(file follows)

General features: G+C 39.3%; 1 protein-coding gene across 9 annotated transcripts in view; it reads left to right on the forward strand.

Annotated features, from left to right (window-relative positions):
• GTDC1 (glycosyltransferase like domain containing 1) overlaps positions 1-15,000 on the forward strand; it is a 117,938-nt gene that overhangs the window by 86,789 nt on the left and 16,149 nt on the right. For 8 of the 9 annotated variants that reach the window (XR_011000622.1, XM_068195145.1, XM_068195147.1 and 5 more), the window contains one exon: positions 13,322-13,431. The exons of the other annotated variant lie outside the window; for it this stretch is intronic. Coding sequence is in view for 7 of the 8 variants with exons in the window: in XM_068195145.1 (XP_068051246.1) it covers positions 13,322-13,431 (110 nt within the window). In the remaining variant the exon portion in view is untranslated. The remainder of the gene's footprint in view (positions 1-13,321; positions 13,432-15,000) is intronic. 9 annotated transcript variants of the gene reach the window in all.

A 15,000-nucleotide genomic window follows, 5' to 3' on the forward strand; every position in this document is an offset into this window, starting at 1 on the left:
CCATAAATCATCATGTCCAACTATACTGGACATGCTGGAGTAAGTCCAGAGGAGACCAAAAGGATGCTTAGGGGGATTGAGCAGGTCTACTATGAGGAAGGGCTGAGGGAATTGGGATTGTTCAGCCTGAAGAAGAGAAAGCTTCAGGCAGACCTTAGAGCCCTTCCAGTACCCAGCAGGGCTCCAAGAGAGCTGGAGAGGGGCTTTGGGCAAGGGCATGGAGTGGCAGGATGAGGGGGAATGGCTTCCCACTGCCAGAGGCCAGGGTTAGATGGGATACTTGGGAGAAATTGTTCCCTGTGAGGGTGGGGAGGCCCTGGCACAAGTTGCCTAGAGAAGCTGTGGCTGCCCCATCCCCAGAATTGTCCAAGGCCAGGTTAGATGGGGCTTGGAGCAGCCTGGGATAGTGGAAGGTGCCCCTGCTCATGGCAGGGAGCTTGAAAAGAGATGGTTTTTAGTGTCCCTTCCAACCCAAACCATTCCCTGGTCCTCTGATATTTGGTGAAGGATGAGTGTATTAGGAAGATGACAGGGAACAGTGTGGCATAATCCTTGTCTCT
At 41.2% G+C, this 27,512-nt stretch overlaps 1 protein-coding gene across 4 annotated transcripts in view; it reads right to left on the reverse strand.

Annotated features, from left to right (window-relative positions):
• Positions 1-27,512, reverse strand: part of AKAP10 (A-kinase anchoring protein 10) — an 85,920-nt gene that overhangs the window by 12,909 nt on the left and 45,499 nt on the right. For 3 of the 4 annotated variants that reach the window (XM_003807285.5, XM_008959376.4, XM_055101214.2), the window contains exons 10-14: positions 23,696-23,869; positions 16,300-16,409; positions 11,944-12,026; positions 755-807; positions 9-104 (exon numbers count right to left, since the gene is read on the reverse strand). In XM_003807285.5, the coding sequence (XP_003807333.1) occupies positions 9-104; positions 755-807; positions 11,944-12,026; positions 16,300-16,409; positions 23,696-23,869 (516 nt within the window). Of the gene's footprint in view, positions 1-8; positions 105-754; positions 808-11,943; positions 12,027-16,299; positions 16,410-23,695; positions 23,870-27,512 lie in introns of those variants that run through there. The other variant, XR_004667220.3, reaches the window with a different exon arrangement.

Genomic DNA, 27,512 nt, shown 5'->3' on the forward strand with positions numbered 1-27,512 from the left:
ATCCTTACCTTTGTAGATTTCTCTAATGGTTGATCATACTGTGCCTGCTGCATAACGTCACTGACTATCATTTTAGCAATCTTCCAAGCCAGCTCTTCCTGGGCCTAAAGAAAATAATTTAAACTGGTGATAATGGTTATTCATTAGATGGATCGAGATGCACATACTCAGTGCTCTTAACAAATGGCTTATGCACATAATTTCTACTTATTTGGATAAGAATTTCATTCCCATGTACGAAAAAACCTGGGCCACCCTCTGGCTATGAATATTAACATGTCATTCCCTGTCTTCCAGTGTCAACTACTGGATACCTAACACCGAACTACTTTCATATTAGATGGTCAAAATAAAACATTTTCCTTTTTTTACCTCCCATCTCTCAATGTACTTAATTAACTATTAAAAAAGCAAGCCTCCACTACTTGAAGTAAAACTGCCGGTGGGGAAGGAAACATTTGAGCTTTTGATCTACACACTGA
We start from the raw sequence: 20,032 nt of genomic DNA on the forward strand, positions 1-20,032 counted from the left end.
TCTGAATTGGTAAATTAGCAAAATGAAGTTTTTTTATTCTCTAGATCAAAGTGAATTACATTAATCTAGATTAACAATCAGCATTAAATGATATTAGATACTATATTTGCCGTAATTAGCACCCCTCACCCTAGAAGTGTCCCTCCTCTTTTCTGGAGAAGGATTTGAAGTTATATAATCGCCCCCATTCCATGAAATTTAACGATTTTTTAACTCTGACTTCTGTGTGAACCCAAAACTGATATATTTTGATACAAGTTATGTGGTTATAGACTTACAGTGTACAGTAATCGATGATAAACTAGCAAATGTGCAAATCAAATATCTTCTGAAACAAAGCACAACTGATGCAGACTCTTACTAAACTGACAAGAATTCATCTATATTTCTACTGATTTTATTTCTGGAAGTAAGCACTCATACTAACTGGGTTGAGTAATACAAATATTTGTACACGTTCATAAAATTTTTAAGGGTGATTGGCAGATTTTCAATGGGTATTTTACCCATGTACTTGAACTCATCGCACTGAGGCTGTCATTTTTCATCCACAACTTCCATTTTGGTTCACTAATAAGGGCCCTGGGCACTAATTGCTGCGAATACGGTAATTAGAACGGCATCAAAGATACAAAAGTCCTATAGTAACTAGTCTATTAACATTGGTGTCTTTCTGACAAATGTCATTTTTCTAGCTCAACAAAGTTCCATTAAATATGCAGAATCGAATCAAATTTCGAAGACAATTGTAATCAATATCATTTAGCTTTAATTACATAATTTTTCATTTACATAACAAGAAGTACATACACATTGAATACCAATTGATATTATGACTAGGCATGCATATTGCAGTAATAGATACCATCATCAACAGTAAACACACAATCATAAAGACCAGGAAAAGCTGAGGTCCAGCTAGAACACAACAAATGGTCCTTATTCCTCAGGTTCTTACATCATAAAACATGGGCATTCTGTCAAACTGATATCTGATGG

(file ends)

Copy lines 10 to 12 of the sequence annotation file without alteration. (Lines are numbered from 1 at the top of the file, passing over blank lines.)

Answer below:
ATCCTTACCTTTGTAGATTTCTCTAATGGTTGATCATACTGTGCCTGCTGCATAACGTCACTGACTATCATTTTAGCAATCTTCCAAGCCAGCTCTTCCTGGGCCTAAAGAAAATAATTTAAACTGGTGATAATGGTTATTCATTAGATGGATCGAGATGCACATACTCAGTGCTCTTAACAAATGGCTTATGCACATAATTTCTACTTATTTGGATAAGAATTTCATTCCCATGTACGAAAAAACCTGGGCCACCCTCTGGCTATGAATATTAACATGTCATTCCCTGTCTTCCAGTGTCAACTACTGGATACCTAACACCGAACTACTTTCATATTAGATGGTCAAAATAAAACATTTTCCTTTTTTTACCTCCCATCTCTCAATGTACTTAATTAACTATTAAAAAAGCAAGCCTCCACTACTTGAAGTAAAACTGCCGGTGGGGAAGGAAACATTTGAGCTTTTGATCTACACACTGA
We start from the raw sequence: 20,032 nt of genomic DNA on the forward strand, positions 1-20,032 counted from the left end.
TCTGAATTGGTAAATTAGCAAAATGAAGTTTTTTTATTCTCTAGATCAAAGTGAATTACATTAATCTAGATTAACAATCAGCATTAAATGATATTAGATACTATATTTGCCGTAATTAGCACCCCTCACCCTAGAAGTGTCCCTCCTCTTTTCTGGAGAAGGATTTGAAGTTATATAATCGCCCCCATTCCATGAAATTTAACGATTTTTTAACTCTGACTTCTGTGTGAACCCAAAACTGATATATTTTGATACAAGTTATGTGGTTATAGACTTACAGTGTACAGTAATCGATGATAAACTAGCAAATGTGCAAATCAAATATCTTCTGAAACAAAGCACAACTGATGCAGACTCTTACTAAACTGACAAGAATTCATCTATATTTCTACTGATTTTATTTCTGGAAGTAAGCACTCATACTAACTGGGTTGAGTAATACAAATATTTGTACACGTTCATAAAATTTTTAAGGGTGATTGGCAGATTTTCAATGGGTATTTTACCCATGTACTTGAACTCATCGCACTGAGGCTGTCATTTTTCATCCACAACTTCCATTTTGGTTCACTAATAAGGGCCCTGGGCACTAATTGCTGCGAATACGGTAATTAGAACGGCATCAAAGATACAAAAGTCCTATAGTAACTAGTCTATTAACATTGGTGTCTTTCTGACAAATGTCATTTTTCTAGCTCAACAAAGTTCCATTAAATATGCAGAATCGAATCAAATTTCGAAGACAATTGTAATCAATATCATTTAGCTTTAATTACATAATTTTTCATTTACATAACAAGAAGTACATACACATTGAATACCAATTGATATTATGACTAGGCATGCATATTGCAGTAATAGATACCATCATCAACAGTAAACACACAATCATAAAGACCAGGAAAAGCTGAGGTCCAGCTAGAACACAACAAATGGTCCTTATTCCTCAGGTTCTTACATCATAAAACATGGGCATTCTGTCAAACTGATATCTGATGG